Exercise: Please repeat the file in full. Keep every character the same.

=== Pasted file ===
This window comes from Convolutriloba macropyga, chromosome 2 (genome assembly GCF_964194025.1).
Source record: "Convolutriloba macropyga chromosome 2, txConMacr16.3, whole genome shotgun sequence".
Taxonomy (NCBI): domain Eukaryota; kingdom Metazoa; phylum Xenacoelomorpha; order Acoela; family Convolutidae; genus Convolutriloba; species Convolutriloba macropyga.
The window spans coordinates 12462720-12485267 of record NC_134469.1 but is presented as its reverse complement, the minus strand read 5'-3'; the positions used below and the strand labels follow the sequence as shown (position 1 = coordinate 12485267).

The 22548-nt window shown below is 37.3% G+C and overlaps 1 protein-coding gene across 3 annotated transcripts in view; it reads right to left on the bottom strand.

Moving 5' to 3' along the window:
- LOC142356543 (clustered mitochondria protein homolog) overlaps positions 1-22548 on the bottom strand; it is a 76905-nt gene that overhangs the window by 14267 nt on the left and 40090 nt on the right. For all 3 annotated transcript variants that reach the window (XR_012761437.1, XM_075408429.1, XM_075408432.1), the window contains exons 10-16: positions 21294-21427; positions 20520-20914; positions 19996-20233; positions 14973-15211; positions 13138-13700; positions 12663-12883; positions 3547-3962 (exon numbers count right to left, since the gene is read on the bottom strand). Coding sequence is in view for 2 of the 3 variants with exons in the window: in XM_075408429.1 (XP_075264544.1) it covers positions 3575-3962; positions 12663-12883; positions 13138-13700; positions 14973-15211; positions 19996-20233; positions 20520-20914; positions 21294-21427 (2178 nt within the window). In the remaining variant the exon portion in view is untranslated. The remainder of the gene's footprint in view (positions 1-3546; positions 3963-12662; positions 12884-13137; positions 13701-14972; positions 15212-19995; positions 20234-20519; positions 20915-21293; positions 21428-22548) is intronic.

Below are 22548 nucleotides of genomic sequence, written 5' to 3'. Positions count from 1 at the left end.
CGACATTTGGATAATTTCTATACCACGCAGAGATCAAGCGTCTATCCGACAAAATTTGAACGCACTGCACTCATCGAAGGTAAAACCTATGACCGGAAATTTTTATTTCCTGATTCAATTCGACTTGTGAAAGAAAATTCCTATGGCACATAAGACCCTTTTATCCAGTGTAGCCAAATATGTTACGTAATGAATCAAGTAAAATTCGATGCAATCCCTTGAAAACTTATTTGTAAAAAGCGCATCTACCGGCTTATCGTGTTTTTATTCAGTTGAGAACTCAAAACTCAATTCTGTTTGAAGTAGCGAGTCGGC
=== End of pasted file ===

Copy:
This window comes from Convolutriloba macropyga, chromosome 2 (genome assembly GCF_964194025.1).
Source record: "Convolutriloba macropyga chromosome 2, txConMacr16.3, whole genome shotgun sequence".
Taxonomy (NCBI): domain Eukaryota; kingdom Metazoa; phylum Xenacoelomorpha; order Acoela; family Convolutidae; genus Convolutriloba; species Convolutriloba macropyga.
The window spans coordinates 12462720-12485267 of record NC_134469.1 but is presented as its reverse complement, the minus strand read 5'-3'; the positions used below and the strand labels follow the sequence as shown (position 1 = coordinate 12485267).

The 22548-nt window shown below is 37.3% G+C and overlaps 1 protein-coding gene across 3 annotated transcripts in view; it reads right to left on the bottom strand.

Moving 5' to 3' along the window:
- LOC142356543 (clustered mitochondria protein homolog) overlaps positions 1-22548 on the bottom strand; it is a 76905-nt gene that overhangs the window by 14267 nt on the left and 40090 nt on the right. For all 3 annotated transcript variants that reach the window (XR_012761437.1, XM_075408429.1, XM_075408432.1), the window contains exons 10-16: positions 21294-21427; positions 20520-20914; positions 19996-20233; positions 14973-15211; positions 13138-13700; positions 12663-12883; positions 3547-3962 (exon numbers count right to left, since the gene is read on the bottom strand). Coding sequence is in view for 2 of the 3 variants with exons in the window: in XM_075408429.1 (XP_075264544.1) it covers positions 3575-3962; positions 12663-12883; positions 13138-13700; positions 14973-15211; positions 19996-20233; positions 20520-20914; positions 21294-21427 (2178 nt within the window). In the remaining variant the exon portion in view is untranslated. The remainder of the gene's footprint in view (positions 1-3546; positions 3963-12662; positions 12884-13137; positions 13701-14972; positions 15212-19995; positions 20234-20519; positions 20915-21293; positions 21428-22548) is intronic.

Below are 22548 nucleotides of genomic sequence, written 5' to 3'. Positions count from 1 at the left end.
CGACATTTGGATAATTTCTATACCACGCAGAGATCAAGCGTCTATCCGACAAAATTTGAACGCACTGCACTCATCGAAGGTAAAACCTATGACCGGAAATTTTTATTTCCTGATTCAATTCGACTTGTGAAAGAAAATTCCTATGGCACATAAGACCCTTTTATCCAGTGTAGCCAAATATGTTACGTAATGAATCAAGTAAAATTCGATGCAATCCCTTGAAAACTTATTTGTAAAAAGCGCATCTACCGGCTTATCGTGTTTTTATTCAGTTGAGAACTCAAAACTCAATTCTGTTTGAAGTAGCGAGTCGGC